From Wikipedia, the free encyclopedia
Jump to navigation Jump to search

Song by A. R. Rahman (Composer) & Alphonse (Singer)
from the album Vinnaithaandi Varuvaayaa (soundtrack) and Ye Maaya Chesave (soundtrack)
Released12 January 2010 (original version)
19 November 2010 (female version)
FormatCD single, Digital download
Recorded2009; Panchathan Record Inn and AM Studios, Chennai, India
LabelSony Music
Songwriter(s)A.R. Rahman

"Aaromale" (English: O Beloved) is a Malayalam song from the 2010 Tamil film Vinnaithaandi Varuvaayaa and Telugu film Ye Maaya Chesave composed by A. R. Rahman,[1] featuring lyrics by Kaithapram and the word Aaromale frequently used in the 2012 Hindi version of the song in the film Ekk Deewana Tha with lyrics by Javed Akhtar. The song is sung by Malayalam composer Alphons Joseph.[2] The song was well received upon release[3] and was a chart topper.[4]


A. R. Rahman was asked to score only six songs for the soundtrack, but later he suggested including a song with Malayalam lyrics that was apt for the script.[2] He himself suggested lyricist Kaithapram and the singer Alphons[2] to whom he made an acquaintance during the audio launch of Alphons' debut album Vellithira.[5]

Alphonse said in an interview that Rahman had composed only the chorus portion before the recording and the remaining rock portion was composed instantly in presence of him and lyricist Kaithapram during the recording time. The lyrics were also written on the time of recording only. The song was made in about four hours.[citation needed]

Director Gautham Menon picked this song as his favourite from the soundtrack. He said that he had listened to this song at least a thousand times prior to picturising it.[citation needed]

About the song[edit]

The song begins with the elements of Blues and concludes in a psychedelic rock fashion. The chorus portion is based on the Hindustani raga Bageshri.[2] Penned by Kaithapram, the song is high in instrumentation and quick changing rhythms. The song starts slow but goes on to pick speed slightly. The song has guitar scores that give the feel of country music.[2] "Aaromale" is said to be regarded as one of the very few songs which use the variance of this raga in depicting the mixed emotions of rejoice and the waiting for reunion.

The singer Alphonse, a Malayalam composer, had earlier sung certain songs for films and music albums, all composed by himself. He got notice outside Kerala only after this song.[6] The rendition of Alphonse got high appreciations from fans and critics and Rahman made him participate in his much anticipated world tour.[2]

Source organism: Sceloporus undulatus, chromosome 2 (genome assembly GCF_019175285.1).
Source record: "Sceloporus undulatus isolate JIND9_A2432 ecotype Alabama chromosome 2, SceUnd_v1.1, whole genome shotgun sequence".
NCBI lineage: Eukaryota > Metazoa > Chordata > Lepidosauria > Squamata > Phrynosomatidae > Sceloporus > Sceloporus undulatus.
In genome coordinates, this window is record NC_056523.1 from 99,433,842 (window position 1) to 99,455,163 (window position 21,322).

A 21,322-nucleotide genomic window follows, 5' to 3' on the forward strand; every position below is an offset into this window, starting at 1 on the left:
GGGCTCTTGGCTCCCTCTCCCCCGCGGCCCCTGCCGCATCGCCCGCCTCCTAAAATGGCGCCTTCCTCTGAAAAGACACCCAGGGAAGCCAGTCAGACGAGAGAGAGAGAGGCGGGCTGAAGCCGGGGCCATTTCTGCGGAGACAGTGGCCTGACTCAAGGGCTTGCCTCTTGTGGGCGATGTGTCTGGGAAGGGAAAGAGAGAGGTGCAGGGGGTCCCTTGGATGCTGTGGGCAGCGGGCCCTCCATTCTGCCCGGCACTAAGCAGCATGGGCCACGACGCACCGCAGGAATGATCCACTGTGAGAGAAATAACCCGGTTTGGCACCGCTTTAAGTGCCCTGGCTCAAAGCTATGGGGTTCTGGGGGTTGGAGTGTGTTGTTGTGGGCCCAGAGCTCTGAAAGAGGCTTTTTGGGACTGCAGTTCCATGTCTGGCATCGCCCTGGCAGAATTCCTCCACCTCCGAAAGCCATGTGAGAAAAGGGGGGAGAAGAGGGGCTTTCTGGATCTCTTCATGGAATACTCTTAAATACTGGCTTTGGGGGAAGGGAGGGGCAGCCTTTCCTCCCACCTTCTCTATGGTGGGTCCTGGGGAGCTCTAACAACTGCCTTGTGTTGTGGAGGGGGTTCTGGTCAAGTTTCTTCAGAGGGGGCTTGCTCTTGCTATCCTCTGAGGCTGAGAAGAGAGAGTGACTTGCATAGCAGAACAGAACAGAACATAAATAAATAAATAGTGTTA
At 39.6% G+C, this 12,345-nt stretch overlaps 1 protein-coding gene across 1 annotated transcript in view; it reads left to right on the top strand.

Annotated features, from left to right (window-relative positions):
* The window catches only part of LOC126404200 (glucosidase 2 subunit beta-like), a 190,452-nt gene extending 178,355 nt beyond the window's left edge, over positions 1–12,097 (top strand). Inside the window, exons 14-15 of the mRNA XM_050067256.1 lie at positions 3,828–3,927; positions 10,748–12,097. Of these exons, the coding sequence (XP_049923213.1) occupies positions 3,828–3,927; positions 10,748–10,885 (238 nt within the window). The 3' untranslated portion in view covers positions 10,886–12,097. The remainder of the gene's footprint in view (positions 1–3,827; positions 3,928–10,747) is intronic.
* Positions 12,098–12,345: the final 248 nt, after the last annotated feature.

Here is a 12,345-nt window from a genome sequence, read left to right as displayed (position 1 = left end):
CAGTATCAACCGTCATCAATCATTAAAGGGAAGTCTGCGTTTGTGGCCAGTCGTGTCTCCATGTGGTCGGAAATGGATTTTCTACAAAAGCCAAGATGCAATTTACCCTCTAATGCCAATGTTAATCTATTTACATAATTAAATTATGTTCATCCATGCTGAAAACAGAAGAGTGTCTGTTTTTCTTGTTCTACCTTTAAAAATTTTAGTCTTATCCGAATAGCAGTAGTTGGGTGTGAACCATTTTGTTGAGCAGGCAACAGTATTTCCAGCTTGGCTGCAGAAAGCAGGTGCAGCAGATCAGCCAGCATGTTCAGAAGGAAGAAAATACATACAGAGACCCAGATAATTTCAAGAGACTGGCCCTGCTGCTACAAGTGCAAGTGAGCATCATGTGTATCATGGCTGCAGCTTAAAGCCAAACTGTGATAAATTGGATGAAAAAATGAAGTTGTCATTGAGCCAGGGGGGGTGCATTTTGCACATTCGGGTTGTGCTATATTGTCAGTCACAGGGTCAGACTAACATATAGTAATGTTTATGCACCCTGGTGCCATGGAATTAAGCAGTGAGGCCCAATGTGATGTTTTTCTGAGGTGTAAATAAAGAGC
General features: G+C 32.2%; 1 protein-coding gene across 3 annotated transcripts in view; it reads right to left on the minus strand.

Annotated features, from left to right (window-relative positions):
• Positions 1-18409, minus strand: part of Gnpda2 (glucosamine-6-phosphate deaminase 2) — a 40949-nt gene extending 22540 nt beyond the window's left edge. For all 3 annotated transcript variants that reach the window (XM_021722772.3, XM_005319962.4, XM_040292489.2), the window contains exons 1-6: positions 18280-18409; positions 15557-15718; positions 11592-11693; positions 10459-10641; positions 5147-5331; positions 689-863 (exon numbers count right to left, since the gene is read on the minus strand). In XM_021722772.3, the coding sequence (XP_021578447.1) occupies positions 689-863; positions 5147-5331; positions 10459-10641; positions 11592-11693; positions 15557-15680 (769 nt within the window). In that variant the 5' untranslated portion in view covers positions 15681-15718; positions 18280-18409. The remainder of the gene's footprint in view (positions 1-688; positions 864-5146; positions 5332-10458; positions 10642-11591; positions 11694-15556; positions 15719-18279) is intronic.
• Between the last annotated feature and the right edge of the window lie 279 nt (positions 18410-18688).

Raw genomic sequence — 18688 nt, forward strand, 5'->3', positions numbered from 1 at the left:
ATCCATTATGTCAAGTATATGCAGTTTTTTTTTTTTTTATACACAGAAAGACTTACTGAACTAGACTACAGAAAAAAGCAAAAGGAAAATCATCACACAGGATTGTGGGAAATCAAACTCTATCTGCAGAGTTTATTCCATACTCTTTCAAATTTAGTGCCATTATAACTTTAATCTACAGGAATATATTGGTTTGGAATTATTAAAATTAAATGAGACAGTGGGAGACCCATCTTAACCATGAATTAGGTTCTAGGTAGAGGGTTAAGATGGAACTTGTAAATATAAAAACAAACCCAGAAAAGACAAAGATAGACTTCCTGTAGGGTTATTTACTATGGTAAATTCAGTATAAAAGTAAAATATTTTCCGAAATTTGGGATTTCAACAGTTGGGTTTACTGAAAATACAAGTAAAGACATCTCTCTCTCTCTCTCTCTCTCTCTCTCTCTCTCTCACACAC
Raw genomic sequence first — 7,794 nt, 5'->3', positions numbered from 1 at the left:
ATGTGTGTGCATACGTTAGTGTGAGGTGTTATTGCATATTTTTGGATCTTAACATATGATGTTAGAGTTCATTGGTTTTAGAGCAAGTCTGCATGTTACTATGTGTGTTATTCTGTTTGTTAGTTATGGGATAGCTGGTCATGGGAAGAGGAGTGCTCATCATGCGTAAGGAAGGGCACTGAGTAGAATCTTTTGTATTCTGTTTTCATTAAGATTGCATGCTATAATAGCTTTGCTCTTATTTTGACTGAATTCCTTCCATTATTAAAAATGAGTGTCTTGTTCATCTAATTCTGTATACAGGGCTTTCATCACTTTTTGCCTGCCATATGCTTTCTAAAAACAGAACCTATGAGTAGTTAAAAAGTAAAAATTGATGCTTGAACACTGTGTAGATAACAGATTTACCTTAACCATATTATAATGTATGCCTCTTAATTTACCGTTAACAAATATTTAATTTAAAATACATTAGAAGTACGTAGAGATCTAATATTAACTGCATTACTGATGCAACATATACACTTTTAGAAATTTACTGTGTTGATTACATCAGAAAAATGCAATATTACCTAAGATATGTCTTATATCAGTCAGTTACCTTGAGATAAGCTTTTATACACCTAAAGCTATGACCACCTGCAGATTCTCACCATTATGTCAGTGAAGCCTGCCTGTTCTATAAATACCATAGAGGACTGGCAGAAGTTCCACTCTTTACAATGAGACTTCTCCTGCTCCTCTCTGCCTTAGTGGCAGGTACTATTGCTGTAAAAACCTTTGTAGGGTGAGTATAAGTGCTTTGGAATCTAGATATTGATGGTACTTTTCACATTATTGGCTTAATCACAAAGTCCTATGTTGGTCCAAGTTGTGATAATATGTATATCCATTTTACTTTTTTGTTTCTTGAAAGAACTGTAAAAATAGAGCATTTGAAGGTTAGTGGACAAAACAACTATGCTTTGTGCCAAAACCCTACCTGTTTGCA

Music video[edit]

The song features Silambarasan in Tamil and Naga Chaitanya in Telugu. The song is picturised when Karthik, who was an aspirant to become a filmmaker completes his first script and plans further on it. It also features Jessy (Trisha in Tamil and Samantha in Telugu) for whom Karthik is waiting for a reunion with. The picturisation of this track took place in Alappuzha in Kerala and Chennai. The song depicts the mixed emotions, of the protagonist, of rejoice and the waiting for reunion with his beloved. The initial Guitar strings and the female humming of the song were used in background music for many portions of the film. The humming in the background were rendered by Shreya Ghoshal. This was confirmed by the composer's music label manager, Mr. Vijay Iyer in the official yahoo group of A. R.Rahman fans. But, there were criticisms that the director who picturised all the songs in the film very well with his cinematographer Manoj Paramahamsa did not give any importance in the picturisation of this song as dialogues and situational scenes interrupted the song.[citation needed] Also, the second stanza of the chorus portion was not included.

Female version[edit]

A female version of the song, sung by Shreya Ghoshal, was released on 19 November. This track was released as part of the collector's edition of the soundtrack, titled A. R. Rahman Collectors' Edition Pack of Vinnaithaandi Varuvaayaa. Shreya Ghoshal had also performed the song when it was used in the background score of the film.

See also[edit]


  1. ^ "Vinnaithaandi Varuvaaya". Archived from the original on 19 July 2013. Retrieved 27 September 2016.
  2. ^ a b c d e f "The allure of Aaromale..." Times of India. 26 April 2010. Retrieved 26 April 2010.
  3. ^ "Gautham to shoot Aaromale..." Sify. 20 January 2010. Retrieved 3 September 2011.
  4. ^ "Gautham's plans for VTV". Behindwoods.com. 20 January 2010. Retrieved 3 September 2011.
  5. ^ "Singing Aaromale for Rahman – Rediff.com Movies". Movies.rediff.com. 8 February 2010. Retrieved 3 September 2011.
  6. ^ "Singing Aaromale for Rahman". Rediff. Archived from the original on 9 February 2010. Retrieved 8 February 2010.

External links[edit]